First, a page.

Orange County officials reported 49 new cases of COVID-19 and one additional death Tuesday, bringing the county’s totals to 931 cases and 15 deaths.
The number of hospitalized patients dropped from 130 on Monday to 129 on Tuesday, with the number of patients in intensive care rising from 72 to 75, according to the Orange County Health Care Agency.
Of the county’s 931 cases, eight, or 1%, involve children; 9% are between 18-24; 16% are between 25-34; 15% are between 35-44; 40% are between 45-64, and 19%, are 65 or older.
Men make up 53% of the county’s cases.
As of Tuesday, 11,307 people had been tested for COVID-19 in the county, with enough tests for 818 more people.
Anaheim has the most cases with 95, followed by Irvine with 82 and Newport Beach with 75. Huntington Beach has seen a sharp rise to 67 cases, two more now than Santa Ana.
Sheriff Don Barnes told the Orange County Board of Supervisors that he received test results Monday night showing four more inmates in his jails have COVID-19. That brings the total to nine men and one woman with coronavirus.
Nineteen inmates are in “medical isolation,” meaning they are showing symptoms of coronavirus, Barnes said. Another 159 inmates are in quarantine, meaning they have had contact with someone with the virus.
Sheriff’s officials have implemented a full quarantine in the men’s and women’s jails.
Last week, the sheriff said two of his deputies tested positive for COVID-19 and they are recuperating at home. One works at the Theo Lacy jail in Orange and the other at the main jail in Santa Ana.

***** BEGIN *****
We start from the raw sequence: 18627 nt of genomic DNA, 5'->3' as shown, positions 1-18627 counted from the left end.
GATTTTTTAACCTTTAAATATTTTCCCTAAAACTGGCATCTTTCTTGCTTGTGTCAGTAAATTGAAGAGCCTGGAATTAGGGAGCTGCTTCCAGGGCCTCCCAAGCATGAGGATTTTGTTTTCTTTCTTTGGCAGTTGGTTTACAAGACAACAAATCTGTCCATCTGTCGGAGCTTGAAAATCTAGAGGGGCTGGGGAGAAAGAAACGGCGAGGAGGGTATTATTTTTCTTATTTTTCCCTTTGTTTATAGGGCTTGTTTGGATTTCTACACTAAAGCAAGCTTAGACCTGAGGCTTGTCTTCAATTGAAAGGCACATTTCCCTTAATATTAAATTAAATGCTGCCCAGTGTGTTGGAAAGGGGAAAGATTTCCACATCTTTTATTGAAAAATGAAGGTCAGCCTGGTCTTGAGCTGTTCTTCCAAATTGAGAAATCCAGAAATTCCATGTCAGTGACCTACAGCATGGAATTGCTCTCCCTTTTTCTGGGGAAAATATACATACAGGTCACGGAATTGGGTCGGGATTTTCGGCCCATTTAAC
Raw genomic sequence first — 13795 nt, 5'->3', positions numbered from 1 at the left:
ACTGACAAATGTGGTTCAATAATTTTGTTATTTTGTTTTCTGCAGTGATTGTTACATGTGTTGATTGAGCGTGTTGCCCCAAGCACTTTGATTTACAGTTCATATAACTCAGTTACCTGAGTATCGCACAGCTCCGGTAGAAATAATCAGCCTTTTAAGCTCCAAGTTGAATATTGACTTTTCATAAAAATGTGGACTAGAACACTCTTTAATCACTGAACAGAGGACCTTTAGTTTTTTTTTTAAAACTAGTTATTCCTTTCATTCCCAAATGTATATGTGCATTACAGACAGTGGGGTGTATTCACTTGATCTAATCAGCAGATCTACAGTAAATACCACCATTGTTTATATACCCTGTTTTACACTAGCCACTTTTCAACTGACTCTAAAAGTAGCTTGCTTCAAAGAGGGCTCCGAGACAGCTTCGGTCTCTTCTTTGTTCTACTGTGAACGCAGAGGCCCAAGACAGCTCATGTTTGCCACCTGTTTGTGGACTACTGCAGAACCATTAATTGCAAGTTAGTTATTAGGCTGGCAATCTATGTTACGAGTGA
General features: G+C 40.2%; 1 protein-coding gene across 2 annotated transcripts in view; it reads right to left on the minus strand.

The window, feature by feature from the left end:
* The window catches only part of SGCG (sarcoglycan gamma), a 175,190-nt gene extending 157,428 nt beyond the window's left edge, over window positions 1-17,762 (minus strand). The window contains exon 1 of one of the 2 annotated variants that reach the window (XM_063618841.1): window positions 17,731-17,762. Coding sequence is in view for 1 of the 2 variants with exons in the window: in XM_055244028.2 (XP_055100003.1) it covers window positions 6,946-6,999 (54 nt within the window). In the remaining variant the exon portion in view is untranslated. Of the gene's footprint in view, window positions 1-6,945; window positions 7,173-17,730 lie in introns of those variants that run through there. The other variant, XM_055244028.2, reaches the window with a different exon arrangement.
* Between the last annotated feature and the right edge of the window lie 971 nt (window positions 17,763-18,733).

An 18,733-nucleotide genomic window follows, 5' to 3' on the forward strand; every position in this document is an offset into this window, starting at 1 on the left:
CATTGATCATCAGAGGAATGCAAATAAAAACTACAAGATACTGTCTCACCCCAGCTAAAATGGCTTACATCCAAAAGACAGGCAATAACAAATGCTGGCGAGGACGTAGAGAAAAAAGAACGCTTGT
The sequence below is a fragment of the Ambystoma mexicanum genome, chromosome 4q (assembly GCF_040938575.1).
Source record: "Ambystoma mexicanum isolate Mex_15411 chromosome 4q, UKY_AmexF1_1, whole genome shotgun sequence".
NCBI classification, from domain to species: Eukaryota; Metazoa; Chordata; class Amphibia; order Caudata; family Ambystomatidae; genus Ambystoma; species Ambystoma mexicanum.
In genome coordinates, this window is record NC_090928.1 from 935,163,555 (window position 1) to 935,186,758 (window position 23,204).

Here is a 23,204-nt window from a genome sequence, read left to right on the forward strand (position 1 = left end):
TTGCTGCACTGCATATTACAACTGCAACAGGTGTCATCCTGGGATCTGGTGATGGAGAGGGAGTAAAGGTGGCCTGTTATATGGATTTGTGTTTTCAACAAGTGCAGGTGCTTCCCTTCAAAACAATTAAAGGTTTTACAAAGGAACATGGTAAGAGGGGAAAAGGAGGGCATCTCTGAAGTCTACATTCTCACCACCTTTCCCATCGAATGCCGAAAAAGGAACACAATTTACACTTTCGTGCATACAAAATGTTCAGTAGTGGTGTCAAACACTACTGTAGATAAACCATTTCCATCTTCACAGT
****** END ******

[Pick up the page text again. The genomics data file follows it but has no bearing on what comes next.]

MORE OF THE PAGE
Co-workers and inmates who came into contact with those deputies were being alerted. The co-workers were being told to quarantine themselves if they feel they have symptoms, and officials are monitoring the inmates, said Carrie Braun, a spokeswoman for the Orange County Sheriff’s Department.
The sheriff has released 331 inmates shortly before their sentences were up, and, of those, 108 were deemed at risk because of their age or underlying health risks. All of the inmates released were serving terms for nonviolent crimes, Barnes said.
The county’s jails housed 5,200 inmates as of March 6, but as of Monday morning the population was under 4,000, Barnes said.
Also Tuesday, Supervisor Andrew Do’s motion to require store clerks working in the food industry to wear face coverings failed when no other supervisor would second the motion.
David Souleles, a deputy director of the OC Health Care Agency, told supervisors that the county’s chief health officer, Dr. Nichole Quick, was planning to issue a recommendation on face coverings for store clerks on Tuesday.
But that would be advisory, and an order from the county supervisors would make it mandatory and enforceable, county counsel Leon Page told the supervisors.
Supervisor Don Wagner argued that he would rather follow the lead of Dr. Quick.
“None of us are doctors and the public health officer is telling us what she believes is an appropriate order at this time,” Wagner said. “We would be unwise to get away from that procedure.”